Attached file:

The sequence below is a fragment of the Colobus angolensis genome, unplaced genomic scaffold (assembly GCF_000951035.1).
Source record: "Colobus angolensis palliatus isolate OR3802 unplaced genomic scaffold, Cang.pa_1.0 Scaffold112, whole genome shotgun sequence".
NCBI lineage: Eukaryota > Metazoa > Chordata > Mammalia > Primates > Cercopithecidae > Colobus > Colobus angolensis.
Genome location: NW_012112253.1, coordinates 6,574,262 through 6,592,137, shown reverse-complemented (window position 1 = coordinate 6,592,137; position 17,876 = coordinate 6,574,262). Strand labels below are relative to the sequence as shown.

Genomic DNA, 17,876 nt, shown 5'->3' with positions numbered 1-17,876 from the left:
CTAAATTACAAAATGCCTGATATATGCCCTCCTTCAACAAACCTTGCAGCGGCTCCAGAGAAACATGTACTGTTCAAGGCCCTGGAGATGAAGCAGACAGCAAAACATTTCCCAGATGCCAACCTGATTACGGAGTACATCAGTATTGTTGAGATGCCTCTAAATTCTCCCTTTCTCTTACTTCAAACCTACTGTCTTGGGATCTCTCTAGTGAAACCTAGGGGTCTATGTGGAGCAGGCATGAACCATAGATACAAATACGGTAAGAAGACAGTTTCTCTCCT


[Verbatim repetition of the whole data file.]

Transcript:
The sequence below is a fragment of the Colobus angolensis genome, unplaced genomic scaffold (assembly GCF_000951035.1).
Source record: "Colobus angolensis palliatus isolate OR3802 unplaced genomic scaffold, Cang.pa_1.0 Scaffold112, whole genome shotgun sequence".
NCBI lineage: Eukaryota > Metazoa > Chordata > Mammalia > Primates > Cercopithecidae > Colobus > Colobus angolensis.
Genome location: NW_012112253.1, coordinates 6,574,262 through 6,592,137, shown reverse-complemented (window position 1 = coordinate 6,592,137; position 17,876 = coordinate 6,574,262). Strand labels below are relative to the sequence as shown.

Genomic DNA, 17,876 nt, shown 5'->3' with positions numbered 1-17,876 from the left:
CTAAATTACAAAATGCCTGATATATGCCCTCCTTCAACAAACCTTGCAGCGGCTCCAGAGAAACATGTACTGTTCAAGGCCCTGGAGATGAAGCAGACAGCAAAACATTTCCCAGATGCCAACCTGATTACGGAGTACATCAGTATTGTTGAGATGCCTCTAAATTCTCCCTTTCTCTTACTTCAAACCTACTGTCTTGGGATCTCTCTAGTGAAACCTAGGGGTCTATGTGGAGCAGGCATGAACCATAGATACAAATACGGTAAGAAGACAGTTTCTCTCCT